Using the Word “ME” to Define Yourself

When you’re asked to describe yourself to a prospective employer or someone you meet, it can be difficult. Most people are expected to respond by stating their qualifications or describing their job, hobbies, or passions. However, a more interesting way to answer the question is to use the word “ME.” The word can be used to describe your unique traits and experiences. It can also be used to highlight things that you have done well or to describe your personality. Using the word “ME” is a great way to show your individuality and set yourself apart from other candidates.

Myalgic encephalomyelitis, or ME/CFS, is an illness that causes fatigue and other symptoms that have been described as post-exertional malaise (PEM). It is a neurological condition that can cause severe disruption to daily life. It can affect people of all ages, races, and socioeconomic backgrounds. It is estimated that at least one million people in the United States have ME/CFS.

There is no cure for ME/CFS, but there are strategies that can be used to manage the symptoms. These include resting, pacing activity, and self-care. In addition, it is important to note that ME/CFS can be worsened by stress and other environmental factors. The ME Association’s free ME patient guide contains more information on how to effectively use these strategies.

ME/CFS is a complex illness, and there is much debate about what causes it. Researchers have found that certain infections can trigger ME/CFS. These infections may be viral or bacterial, and they can vary in severity and duration. Common viral triggers include glandular fever and Epstein-Barr virus infectious mononucleosis. Other triggering infections have been herpes simplex, the varicella virus (causes chickenpox and shingles), hepatitis A, hepatitis C, herpes B, and a variety of enteroviruses.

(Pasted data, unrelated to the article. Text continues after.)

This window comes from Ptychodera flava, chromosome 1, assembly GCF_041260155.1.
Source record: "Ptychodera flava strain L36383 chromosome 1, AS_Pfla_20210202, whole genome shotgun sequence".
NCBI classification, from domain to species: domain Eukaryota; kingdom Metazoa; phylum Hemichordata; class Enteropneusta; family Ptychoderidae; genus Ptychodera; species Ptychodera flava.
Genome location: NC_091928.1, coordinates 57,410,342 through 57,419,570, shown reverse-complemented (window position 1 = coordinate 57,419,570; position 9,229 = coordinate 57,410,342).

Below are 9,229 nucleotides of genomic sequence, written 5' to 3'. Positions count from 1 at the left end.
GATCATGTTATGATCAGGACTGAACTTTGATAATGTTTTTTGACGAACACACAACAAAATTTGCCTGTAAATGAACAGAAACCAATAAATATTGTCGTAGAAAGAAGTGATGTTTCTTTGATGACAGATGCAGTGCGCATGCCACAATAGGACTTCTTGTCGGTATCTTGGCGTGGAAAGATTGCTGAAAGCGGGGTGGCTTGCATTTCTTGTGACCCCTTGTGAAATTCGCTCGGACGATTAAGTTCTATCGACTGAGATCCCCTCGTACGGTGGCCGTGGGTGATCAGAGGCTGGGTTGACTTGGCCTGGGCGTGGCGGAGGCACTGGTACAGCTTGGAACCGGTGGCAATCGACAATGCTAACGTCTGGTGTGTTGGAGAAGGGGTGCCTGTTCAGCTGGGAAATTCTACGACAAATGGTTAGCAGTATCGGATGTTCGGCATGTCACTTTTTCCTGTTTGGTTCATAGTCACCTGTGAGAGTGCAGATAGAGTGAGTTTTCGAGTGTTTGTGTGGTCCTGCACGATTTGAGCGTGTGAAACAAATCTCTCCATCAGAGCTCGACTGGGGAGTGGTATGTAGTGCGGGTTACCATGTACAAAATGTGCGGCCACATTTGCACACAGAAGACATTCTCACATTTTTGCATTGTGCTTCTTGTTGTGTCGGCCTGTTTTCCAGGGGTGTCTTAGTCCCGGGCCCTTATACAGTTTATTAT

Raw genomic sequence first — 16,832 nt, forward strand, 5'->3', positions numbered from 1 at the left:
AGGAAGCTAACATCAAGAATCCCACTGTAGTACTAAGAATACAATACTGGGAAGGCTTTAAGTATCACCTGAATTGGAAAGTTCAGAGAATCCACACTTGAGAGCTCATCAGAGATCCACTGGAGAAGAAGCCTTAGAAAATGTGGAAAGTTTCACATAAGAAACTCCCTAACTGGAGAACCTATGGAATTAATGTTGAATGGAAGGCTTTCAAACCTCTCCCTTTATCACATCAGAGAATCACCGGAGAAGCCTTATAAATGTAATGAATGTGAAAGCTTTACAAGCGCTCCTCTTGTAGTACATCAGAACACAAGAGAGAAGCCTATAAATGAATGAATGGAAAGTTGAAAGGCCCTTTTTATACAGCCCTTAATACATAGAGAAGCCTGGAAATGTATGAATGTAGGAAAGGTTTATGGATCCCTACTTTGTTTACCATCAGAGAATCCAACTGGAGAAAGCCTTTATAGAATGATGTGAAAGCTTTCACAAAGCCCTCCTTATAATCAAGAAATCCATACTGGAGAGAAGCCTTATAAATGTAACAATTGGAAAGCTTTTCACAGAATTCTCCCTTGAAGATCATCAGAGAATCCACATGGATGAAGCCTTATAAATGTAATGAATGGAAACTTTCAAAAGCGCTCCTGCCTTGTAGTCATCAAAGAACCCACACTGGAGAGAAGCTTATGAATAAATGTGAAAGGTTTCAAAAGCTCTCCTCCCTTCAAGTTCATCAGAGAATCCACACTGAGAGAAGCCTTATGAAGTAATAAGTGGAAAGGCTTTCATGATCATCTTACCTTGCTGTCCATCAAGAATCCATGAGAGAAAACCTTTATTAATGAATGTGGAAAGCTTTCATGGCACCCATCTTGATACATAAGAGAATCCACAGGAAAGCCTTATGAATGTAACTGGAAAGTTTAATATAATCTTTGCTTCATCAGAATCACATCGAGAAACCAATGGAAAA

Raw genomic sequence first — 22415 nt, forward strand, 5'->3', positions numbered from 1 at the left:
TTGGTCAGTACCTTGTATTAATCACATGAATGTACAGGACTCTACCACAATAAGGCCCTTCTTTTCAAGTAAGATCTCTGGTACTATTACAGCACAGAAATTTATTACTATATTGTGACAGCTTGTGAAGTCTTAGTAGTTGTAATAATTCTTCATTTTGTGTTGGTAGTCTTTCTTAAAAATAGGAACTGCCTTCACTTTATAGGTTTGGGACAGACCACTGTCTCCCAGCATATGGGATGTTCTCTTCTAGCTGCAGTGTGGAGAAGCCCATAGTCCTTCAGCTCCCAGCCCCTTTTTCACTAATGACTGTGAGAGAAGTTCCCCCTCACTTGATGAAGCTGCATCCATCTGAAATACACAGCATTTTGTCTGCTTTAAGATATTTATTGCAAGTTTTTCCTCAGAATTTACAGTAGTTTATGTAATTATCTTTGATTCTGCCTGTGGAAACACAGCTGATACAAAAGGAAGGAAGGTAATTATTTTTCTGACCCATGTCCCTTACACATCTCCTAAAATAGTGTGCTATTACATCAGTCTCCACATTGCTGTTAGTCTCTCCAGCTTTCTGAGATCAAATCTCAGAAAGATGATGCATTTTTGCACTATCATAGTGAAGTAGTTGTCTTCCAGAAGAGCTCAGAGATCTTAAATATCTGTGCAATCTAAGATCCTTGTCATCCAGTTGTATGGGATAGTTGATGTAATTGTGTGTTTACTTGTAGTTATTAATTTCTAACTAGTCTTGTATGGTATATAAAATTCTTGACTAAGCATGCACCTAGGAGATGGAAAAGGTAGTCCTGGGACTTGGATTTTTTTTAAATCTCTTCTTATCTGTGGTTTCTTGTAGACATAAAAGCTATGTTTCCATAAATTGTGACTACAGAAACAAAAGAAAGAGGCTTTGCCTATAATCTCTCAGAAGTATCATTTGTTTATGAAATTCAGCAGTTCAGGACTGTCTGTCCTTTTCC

Despite the challenges, it is possible to live with ME/CFS. Having a strong support system and finding the right balance between pacing activities and resting is essential for symptom management. In addition, it is important to keep in mind that there are many additional conditions that can coexist with ME/CFS, including fibromyalgia, irritable bowel syndrome, POTS (postural orthostatic tachycardia syndrome, or an increased heart rate upon standing), and Ehler’s Danlos Syndrome. It is important to recognize these comorbidities and treat them as needed.

ME/CFS can be disabling, and most people with ME/CFS are unable to work full time or do any regular physical activity. Some are homebound or bedbound, and the most severely affected need around-the-clock care. A key to effective ME/CFS management is for health care professionals to have accurate, up-to-date knowledge about this elusive illness. The ME Association’s new clinical guideline aims to improve ME/CFS diagnosis and treatment by providing healthcare professionals with the best evidence on recognition, management, referral, and ongoing care and support. The ME Association fully supports this new clinical guideline and is working to ensure its proper implementation and improved care for patients with ME/CFS. The guideline is available to download here.